Olivia Wright, engagement manager at the NSW Council of Social Service, says there have been some savings to the NSW government from social benefit bonds but they are less than expected. She sees merit in the scheme but also has serious reservations. “They probably are not the silver bullet that they were conceived to be maybe five years ago,” she says. Her main concern is that they are a huge burden on the social sector, requiring large amounts of time, money and human resources, meaning they are not an option for the many small social welfare organisations and those dealing with disadvantage as the result of very complex social problems. “They are really only available as a tool for a very small number of organisations that have access to the human and financial resources to allow them to go through the long and arduous process of developing a bond.”

On the other hand, she sees benefits in the discipline that social impact bonds impose, especially with the requirement for measurable outcomes. And she sees an increasing trend towards people wanting to use their everyday investments to do good. “The primary issue from our perspective is how does the social sector build the capacity to meet that demand?”


On the present evidence, social impact bonds will only contribute at the margins to tackling social disadvantage, compared with the kind of resources that can be marshalled by governments through taxation revenue. But social entrepreneurship on the scale of Goodstart can make a larger impact. Traill’s ambition is to shift the traditionally conservative mindset of the superannuation funds and unlock the $2.8 trillion that they manage. Just a tiny fraction of that would be enough to fund hundreds of Goodstarts.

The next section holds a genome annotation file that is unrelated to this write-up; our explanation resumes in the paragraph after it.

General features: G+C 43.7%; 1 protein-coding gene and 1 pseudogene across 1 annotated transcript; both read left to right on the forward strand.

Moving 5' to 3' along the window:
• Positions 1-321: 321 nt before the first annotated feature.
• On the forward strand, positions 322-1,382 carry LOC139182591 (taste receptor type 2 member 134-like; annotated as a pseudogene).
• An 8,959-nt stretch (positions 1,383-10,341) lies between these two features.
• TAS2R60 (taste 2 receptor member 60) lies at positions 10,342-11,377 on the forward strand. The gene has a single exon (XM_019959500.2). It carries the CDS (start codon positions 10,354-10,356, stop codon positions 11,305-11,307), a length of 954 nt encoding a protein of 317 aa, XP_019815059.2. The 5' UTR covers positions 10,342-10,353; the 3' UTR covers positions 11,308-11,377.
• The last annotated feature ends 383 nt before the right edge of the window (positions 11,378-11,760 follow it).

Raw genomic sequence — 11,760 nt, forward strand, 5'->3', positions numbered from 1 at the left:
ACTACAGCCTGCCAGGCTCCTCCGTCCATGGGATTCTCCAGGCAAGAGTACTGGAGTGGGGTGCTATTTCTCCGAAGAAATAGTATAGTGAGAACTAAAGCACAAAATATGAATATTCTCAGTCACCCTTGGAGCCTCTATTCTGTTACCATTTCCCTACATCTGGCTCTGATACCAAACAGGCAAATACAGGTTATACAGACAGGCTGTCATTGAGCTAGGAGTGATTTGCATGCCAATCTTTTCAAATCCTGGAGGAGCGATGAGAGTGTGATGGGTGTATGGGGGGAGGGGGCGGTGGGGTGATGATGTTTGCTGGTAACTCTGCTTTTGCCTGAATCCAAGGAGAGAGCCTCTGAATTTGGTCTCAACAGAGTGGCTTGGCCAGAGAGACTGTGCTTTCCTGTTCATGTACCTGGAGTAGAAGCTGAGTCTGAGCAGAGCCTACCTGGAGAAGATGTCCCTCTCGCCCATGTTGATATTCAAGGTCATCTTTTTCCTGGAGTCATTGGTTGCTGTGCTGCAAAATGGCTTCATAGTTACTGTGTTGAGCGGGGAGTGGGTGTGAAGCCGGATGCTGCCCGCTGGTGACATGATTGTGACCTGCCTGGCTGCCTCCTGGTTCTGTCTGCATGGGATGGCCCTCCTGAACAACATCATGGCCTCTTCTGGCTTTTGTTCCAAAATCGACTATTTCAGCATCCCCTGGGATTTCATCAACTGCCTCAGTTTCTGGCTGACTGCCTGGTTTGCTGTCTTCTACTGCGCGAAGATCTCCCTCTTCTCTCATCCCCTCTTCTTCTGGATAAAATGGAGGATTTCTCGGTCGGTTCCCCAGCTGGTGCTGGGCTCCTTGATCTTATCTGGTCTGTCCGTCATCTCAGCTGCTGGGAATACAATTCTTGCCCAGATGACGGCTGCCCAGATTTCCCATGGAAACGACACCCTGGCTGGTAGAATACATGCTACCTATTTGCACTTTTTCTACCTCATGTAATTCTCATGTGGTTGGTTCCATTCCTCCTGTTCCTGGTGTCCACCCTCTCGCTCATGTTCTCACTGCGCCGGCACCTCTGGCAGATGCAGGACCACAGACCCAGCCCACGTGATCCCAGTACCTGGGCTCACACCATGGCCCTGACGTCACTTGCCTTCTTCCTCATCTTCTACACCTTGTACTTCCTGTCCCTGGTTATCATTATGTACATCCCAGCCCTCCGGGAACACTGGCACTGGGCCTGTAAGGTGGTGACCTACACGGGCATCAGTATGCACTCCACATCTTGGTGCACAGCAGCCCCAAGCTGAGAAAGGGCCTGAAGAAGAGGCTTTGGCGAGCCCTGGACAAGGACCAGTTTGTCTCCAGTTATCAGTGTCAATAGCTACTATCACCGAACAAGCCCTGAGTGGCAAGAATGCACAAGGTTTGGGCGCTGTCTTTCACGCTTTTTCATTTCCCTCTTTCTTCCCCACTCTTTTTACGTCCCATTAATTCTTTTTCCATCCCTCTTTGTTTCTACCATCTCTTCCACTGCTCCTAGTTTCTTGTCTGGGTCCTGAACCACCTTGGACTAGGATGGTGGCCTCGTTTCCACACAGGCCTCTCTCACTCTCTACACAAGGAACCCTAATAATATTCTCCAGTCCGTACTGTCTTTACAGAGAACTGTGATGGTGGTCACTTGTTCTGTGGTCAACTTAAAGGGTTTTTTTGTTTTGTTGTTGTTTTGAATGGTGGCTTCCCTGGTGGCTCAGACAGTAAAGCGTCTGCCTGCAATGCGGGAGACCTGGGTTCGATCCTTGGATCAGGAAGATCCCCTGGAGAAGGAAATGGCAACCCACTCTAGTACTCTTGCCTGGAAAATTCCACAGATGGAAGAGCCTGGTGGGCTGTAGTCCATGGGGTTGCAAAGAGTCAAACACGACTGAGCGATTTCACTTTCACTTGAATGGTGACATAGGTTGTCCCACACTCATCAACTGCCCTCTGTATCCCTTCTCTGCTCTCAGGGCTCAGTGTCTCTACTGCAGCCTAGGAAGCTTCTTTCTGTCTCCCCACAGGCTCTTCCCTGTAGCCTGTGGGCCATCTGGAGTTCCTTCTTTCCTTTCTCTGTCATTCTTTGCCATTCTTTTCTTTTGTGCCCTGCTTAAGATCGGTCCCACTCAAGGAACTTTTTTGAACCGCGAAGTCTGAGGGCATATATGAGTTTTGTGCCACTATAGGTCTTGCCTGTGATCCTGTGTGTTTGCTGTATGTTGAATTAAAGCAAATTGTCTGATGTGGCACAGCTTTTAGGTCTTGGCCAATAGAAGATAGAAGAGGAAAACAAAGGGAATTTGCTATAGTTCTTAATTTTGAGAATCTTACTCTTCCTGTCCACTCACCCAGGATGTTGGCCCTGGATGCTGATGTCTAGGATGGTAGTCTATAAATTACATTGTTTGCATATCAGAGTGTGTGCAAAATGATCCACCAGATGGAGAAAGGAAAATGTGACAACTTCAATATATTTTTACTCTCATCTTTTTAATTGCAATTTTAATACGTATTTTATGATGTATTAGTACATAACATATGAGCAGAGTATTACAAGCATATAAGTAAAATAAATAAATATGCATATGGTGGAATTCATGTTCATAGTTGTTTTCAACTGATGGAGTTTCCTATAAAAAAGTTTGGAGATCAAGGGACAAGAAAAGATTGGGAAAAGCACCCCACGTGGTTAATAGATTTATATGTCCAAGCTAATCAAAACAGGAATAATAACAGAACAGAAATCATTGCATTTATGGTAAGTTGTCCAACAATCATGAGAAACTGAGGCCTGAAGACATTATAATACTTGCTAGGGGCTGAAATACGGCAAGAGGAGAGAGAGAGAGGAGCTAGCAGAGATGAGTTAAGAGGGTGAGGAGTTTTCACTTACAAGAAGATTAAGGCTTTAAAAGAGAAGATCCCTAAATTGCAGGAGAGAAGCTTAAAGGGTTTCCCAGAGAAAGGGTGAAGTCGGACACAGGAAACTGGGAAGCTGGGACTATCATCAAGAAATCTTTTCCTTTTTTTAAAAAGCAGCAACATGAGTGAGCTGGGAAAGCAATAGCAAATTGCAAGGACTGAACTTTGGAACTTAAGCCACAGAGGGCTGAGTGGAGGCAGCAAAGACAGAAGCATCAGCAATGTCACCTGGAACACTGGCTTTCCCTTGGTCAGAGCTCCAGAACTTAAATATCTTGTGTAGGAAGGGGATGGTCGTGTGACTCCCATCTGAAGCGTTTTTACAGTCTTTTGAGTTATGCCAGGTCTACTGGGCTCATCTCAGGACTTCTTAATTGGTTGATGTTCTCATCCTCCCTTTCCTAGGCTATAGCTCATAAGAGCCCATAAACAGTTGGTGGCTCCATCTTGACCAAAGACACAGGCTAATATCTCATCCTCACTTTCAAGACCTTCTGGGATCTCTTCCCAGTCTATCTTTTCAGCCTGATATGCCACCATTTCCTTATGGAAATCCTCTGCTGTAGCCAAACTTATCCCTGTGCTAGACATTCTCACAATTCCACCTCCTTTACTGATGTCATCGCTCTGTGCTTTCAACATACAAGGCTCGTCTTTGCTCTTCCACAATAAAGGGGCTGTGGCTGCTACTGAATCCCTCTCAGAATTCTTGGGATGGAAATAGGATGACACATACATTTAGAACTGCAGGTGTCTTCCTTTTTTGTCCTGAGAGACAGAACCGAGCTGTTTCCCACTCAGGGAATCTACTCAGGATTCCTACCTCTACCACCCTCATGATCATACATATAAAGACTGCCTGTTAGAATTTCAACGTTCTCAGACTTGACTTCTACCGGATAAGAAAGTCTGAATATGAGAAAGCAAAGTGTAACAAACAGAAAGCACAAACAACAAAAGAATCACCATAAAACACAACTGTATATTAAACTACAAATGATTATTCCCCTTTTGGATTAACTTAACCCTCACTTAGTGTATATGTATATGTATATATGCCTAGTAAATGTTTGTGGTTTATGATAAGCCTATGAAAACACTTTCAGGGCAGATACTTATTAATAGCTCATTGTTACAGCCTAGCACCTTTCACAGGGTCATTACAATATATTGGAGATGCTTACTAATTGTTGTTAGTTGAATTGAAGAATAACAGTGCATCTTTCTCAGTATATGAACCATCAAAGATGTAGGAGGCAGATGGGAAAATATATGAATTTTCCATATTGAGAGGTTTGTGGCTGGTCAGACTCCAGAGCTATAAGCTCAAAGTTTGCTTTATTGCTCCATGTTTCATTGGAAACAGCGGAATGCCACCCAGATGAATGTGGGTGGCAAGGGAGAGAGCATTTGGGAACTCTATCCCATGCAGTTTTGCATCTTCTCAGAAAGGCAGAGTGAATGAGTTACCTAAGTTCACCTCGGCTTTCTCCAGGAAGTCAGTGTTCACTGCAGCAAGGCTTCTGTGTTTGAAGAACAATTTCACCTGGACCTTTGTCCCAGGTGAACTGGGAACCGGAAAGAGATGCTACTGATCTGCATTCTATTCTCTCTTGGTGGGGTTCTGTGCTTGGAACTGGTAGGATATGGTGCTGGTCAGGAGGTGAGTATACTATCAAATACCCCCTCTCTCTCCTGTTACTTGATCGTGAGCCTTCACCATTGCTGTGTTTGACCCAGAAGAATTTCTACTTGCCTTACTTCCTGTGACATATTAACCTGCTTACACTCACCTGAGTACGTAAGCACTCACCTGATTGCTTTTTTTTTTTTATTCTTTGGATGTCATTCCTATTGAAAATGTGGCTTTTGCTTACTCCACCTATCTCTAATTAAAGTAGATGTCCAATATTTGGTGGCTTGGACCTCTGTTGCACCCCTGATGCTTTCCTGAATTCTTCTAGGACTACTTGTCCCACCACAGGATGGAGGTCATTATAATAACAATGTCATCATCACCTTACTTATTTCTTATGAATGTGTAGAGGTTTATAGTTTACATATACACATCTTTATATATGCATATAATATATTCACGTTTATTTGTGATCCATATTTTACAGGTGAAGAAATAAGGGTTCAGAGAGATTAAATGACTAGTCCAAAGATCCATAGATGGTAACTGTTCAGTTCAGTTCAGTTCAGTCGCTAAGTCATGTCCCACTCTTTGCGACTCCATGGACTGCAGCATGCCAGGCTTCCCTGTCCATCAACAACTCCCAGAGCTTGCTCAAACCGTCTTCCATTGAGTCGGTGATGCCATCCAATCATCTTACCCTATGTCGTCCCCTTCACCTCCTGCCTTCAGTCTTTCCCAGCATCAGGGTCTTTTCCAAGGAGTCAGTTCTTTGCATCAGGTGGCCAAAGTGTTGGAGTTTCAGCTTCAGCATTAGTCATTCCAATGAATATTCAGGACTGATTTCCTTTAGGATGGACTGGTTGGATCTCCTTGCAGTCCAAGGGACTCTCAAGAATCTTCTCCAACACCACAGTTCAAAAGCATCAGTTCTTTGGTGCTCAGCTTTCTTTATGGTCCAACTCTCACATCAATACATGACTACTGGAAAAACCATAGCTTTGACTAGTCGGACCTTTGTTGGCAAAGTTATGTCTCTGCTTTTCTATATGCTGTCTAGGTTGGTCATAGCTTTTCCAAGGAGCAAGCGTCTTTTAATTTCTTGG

That requires a wider acceptance of the idea of capitalism with a social purpose, or capitalism 2.0, as it has been dubbed. It suggests a profound change in business culture that will be a challenge to achieve. But at least rhetorically, change is in the air. Some large businesses in Australia are more openly promoting social and environmental values, even at the cost of offending conservative politicians. In August the US Business Roundtable, representing big business, declared a new purpose — not just serving shareholders but also investing in employees, fostering diversity, inclusion, dignity and respect, dealing ethically with suppliers and supporting the communities in which businesses operate.

It may only be words at this stage, but it at least suggests that even big business feels under pressure to change the way it sees its role. •